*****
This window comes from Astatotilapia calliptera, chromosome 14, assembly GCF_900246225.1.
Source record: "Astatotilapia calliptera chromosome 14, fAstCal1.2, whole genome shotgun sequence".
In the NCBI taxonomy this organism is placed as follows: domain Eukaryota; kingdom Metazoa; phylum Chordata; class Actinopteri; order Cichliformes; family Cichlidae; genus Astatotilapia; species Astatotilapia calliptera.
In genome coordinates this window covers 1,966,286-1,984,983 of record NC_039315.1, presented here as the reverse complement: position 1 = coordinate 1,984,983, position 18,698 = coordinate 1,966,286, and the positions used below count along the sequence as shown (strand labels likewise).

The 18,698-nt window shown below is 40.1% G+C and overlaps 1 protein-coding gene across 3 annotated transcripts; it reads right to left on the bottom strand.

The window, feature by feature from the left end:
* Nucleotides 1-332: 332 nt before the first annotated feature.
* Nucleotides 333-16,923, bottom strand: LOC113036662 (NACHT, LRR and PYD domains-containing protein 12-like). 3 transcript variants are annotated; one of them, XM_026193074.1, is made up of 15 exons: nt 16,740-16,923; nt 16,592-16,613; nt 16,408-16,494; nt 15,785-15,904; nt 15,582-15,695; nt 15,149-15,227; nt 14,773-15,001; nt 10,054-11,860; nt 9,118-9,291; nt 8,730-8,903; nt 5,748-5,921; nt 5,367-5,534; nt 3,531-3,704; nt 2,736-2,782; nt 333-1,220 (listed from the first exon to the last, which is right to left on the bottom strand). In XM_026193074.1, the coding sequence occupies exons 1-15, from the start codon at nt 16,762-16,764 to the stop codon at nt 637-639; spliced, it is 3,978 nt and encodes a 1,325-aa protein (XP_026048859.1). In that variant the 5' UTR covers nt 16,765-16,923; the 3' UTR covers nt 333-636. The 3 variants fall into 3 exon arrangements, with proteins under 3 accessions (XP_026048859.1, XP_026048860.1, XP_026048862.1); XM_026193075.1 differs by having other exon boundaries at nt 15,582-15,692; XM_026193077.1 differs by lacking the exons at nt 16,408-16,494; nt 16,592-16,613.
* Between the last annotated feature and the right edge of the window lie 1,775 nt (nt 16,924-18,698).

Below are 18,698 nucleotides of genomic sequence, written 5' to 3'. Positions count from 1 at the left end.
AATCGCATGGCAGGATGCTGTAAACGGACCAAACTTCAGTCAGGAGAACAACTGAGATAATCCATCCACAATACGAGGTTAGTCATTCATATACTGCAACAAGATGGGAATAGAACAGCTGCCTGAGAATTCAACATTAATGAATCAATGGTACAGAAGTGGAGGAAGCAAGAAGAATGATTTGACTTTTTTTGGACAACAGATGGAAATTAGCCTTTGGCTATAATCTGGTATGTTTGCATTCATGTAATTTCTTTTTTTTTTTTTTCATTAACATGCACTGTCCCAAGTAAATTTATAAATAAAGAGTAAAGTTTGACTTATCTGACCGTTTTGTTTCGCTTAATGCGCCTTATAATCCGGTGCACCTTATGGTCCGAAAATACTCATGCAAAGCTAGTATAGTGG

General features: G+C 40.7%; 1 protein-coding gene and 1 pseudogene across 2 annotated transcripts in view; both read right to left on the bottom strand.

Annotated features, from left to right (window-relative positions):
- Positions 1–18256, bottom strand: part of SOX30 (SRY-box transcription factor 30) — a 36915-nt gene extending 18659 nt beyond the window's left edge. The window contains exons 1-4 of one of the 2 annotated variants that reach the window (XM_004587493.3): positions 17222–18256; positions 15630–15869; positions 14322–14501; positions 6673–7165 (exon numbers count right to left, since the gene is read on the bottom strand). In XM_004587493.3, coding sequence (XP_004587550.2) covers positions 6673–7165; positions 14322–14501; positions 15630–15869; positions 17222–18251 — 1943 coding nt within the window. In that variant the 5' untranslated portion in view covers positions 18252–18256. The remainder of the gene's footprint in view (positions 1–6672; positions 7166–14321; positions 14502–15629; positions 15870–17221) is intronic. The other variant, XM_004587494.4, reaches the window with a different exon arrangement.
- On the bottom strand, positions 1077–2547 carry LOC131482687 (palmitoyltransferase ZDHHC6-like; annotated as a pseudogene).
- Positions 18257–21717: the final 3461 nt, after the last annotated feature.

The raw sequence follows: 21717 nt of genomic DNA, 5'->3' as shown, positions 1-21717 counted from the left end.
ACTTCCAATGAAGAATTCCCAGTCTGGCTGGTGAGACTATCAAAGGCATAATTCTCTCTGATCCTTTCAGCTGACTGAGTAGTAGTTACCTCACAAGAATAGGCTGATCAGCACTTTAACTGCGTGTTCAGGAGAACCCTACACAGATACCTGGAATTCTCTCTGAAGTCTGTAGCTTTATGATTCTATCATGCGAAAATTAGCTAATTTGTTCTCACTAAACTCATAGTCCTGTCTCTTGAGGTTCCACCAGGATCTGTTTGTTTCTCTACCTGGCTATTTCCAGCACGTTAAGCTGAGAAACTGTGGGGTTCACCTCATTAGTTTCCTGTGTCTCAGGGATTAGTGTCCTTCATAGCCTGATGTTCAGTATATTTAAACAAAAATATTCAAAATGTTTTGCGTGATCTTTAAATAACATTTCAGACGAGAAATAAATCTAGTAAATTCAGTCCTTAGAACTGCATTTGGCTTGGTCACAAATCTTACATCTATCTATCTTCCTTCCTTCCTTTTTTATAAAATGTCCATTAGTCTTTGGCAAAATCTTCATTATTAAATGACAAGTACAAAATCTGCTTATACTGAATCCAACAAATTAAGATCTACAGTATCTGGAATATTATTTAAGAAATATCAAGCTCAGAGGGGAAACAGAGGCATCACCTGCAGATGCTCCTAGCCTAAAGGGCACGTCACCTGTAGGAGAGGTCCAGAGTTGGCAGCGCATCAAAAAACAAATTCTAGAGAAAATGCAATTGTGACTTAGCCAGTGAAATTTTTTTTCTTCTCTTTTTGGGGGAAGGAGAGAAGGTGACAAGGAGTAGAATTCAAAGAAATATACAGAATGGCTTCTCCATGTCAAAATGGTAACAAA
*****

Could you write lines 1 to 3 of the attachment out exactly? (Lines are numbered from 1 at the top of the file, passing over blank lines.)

This window comes from Astatotilapia calliptera, chromosome 14, assembly GCF_900246225.1.
Source record: "Astatotilapia calliptera chromosome 14, fAstCal1.2, whole genome shotgun sequence".
In the NCBI taxonomy this organism is placed as follows: domain Eukaryota; kingdom Metazoa; phylum Chordata; class Actinopteri; order Cichliformes; family Cichlidae; genus Astatotilapia; species Astatotilapia calliptera.